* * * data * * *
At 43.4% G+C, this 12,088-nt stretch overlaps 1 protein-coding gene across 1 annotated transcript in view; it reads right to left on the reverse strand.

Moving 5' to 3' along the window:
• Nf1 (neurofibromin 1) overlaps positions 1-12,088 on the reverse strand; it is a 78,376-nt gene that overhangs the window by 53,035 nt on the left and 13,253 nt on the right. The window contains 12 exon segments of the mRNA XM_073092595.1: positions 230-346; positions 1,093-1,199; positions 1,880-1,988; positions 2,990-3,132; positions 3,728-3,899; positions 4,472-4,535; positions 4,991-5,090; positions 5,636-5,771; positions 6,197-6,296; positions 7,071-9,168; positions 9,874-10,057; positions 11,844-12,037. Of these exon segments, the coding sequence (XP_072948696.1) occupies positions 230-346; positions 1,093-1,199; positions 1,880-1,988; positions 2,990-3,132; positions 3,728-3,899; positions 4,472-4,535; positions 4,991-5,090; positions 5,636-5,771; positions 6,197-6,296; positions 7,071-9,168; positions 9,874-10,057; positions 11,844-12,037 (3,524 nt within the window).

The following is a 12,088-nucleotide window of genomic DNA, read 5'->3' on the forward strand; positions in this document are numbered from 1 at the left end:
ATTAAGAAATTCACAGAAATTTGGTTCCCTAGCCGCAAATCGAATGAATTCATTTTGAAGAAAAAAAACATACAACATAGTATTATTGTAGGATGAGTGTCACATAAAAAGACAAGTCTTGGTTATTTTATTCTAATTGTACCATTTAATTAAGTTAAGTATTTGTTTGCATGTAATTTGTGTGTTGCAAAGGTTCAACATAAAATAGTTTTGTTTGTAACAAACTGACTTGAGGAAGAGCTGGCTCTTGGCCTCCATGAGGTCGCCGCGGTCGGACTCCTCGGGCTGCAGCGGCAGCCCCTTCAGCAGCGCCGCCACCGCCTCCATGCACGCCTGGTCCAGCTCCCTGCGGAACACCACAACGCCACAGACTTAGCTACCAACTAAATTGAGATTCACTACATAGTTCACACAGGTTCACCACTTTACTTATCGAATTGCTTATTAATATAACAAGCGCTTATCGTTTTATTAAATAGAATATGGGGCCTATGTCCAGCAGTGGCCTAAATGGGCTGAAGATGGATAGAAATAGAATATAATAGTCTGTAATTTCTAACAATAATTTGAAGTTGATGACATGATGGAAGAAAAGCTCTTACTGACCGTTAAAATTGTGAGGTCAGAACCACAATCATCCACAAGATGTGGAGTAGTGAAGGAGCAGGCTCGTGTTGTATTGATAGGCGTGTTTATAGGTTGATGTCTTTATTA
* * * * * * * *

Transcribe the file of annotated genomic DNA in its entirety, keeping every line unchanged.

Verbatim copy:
At 43.4% G+C, this 12,088-nt stretch overlaps 1 protein-coding gene across 1 annotated transcript in view; it reads right to left on the reverse strand.

Moving 5' to 3' along the window:
• Nf1 (neurofibromin 1) overlaps positions 1-12,088 on the reverse strand; it is a 78,376-nt gene that overhangs the window by 53,035 nt on the left and 13,253 nt on the right. The window contains 12 exon segments of the mRNA XM_073092595.1: positions 230-346; positions 1,093-1,199; positions 1,880-1,988; positions 2,990-3,132; positions 3,728-3,899; positions 4,472-4,535; positions 4,991-5,090; positions 5,636-5,771; positions 6,197-6,296; positions 7,071-9,168; positions 9,874-10,057; positions 11,844-12,037. Of these exon segments, the coding sequence (XP_072948696.1) occupies positions 230-346; positions 1,093-1,199; positions 1,880-1,988; positions 2,990-3,132; positions 3,728-3,899; positions 4,472-4,535; positions 4,991-5,090; positions 5,636-5,771; positions 6,197-6,296; positions 7,071-9,168; positions 9,874-10,057; positions 11,844-12,037 (3,524 nt within the window).

The following is a 12,088-nucleotide window of genomic DNA, read 5'->3' on the forward strand; positions in this document are numbered from 1 at the left end:
ATTAAGAAATTCACAGAAATTTGGTTCCCTAGCCGCAAATCGAATGAATTCATTTTGAAGAAAAAAAACATACAACATAGTATTATTGTAGGATGAGTGTCACATAAAAAGACAAGTCTTGGTTATTTTATTCTAATTGTACCATTTAATTAAGTTAAGTATTTGTTTGCATGTAATTTGTGTGTTGCAAAGGTTCAACATAAAATAGTTTTGTTTGTAACAAACTGACTTGAGGAAGAGCTGGCTCTTGGCCTCCATGAGGTCGCCGCGGTCGGACTCCTCGGGCTGCAGCGGCAGCCCCTTCAGCAGCGCCGCCACCGCCTCCATGCACGCCTGGTCCAGCTCCCTGCGGAACACCACAACGCCACAGACTTAGCTACCAACTAAATTGAGATTCACTACATAGTTCACACAGGTTCACCACTTTACTTATCGAATTGCTTATTAATATAACAAGCGCTTATCGTTTTATTAAATAGAATATGGGGCCTATGTCCAGCAGTGGCCTAAATGGGCTGAAGATGGATAGAAATAGAATATAATAGTCTGTAATTTCTAACAATAATTTGAAGTTGATGACATGATGGAAGAAAAGCTCTTACTGACCGTTAAAATTGTGAGGTCAGAACCACAATCATCCACAAGATGTGGAGTAGTGAAGGAGCAGGCTCGTGTTGTATTGATAGGCGTGTTTATAGGTTGATGTCTTTATTA